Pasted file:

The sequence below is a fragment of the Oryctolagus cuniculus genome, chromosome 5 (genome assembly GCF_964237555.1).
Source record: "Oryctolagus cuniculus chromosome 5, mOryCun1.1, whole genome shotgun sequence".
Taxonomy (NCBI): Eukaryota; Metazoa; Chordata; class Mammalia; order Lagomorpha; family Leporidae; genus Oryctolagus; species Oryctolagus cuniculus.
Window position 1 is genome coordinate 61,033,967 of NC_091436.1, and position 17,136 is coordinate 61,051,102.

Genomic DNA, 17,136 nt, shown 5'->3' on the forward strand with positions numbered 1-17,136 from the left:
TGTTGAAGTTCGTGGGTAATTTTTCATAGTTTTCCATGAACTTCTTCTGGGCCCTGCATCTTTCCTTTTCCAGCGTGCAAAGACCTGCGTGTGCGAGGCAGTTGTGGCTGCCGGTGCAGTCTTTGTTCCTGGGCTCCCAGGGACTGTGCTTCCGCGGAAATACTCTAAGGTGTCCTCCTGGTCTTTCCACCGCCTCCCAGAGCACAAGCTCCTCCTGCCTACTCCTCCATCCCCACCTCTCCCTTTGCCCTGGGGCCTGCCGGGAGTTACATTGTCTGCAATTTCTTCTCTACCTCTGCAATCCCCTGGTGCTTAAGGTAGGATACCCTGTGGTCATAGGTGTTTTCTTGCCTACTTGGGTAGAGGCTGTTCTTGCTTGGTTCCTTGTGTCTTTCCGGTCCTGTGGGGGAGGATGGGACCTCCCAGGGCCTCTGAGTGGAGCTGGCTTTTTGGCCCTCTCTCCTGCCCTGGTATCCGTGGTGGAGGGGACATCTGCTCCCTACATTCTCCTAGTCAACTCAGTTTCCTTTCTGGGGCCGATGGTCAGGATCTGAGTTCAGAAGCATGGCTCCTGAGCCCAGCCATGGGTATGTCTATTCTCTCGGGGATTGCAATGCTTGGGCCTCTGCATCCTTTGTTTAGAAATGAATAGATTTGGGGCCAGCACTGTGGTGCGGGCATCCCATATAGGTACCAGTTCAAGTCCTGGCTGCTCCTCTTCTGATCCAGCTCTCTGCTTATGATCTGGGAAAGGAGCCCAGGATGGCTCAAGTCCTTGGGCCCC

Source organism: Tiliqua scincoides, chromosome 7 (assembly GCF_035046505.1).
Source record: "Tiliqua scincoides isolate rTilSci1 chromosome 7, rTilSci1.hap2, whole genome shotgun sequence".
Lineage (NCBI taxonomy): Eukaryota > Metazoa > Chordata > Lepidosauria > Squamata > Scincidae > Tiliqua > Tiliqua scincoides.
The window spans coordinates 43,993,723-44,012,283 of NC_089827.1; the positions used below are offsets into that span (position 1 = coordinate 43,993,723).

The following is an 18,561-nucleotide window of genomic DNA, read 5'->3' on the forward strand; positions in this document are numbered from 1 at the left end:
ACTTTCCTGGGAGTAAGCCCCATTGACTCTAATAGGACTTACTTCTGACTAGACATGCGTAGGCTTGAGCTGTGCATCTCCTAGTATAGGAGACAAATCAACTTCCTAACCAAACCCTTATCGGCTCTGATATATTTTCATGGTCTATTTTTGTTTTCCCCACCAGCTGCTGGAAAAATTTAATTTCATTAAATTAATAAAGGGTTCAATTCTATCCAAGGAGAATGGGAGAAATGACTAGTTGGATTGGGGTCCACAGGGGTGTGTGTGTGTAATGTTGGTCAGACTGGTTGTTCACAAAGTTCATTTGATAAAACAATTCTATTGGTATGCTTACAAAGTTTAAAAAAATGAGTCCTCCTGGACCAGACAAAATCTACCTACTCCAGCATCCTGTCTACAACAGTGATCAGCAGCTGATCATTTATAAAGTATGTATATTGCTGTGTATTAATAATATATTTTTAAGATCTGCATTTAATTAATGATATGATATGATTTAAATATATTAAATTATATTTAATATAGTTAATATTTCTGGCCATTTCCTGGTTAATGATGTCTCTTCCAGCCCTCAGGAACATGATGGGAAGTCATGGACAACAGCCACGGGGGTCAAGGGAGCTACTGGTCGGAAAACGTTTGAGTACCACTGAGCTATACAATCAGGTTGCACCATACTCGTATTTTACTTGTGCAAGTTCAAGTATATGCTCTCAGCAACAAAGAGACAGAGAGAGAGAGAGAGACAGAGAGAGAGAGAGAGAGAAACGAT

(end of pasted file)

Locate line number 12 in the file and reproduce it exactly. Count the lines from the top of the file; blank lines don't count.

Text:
ACTTTCCTGGGAGTAAGCCCCATTGACTCTAATAGGACTTACTTCTGACTAGACATGCGTAGGCTTGAGCTGTGCATCTCCTAGTATAGGAGACAAATCAACTTCCTAACCAAACCCTTATCGGCTCTGATATATTTTCATGGTCTATTTTTGTTTTCCCCACCAGCTGCTGGAAAAATTTAATTTCATTAAATTAATAAAGGGTTCAATTCTATCCAAGGAGAATGGGAGAAATGACTAGTTGGATTGGGGTCCACAGGGGTGTGTGTGTGTAATGTTGGTCAGACTGGTTGTTCACAAAGTTCATTTGATAAAACAATTCTATTGGTATGCTTACAAAGTTTAAAAAAATGAGTCCTCCTGGACCAGACAAAATCTACCTACTCCAGCATCCTGTCTACAACAGTGATCAGCAGCTGATCATTTATAAAGTATGTATATTGCTGTGTATTAATAATATATTTTTAAGATCTGCATTTAATTAATGATATGATATGATTTAAATATATTAAATTATATTTAATATAGTTAATATTTCTGGCCATTTCCTGGTTAATGATGTCTCTTCCAGCCCTCAGGAACATGATGGGAAGTCATGGACAACAGCCACGGGGGTCAAGGGAGCTACTGGTCGGAAAACGTTTGAGTACCACTGAGCTATACAATCAGGTTGCACCATACTCGTATTTTACTTGTGCAAGTTCAAGTATATGCTCTCAGCAACAAAGAGACAGAGAGAGAGAGAGAGACAGAGAGAGAGAGAGAGAGAAACGAT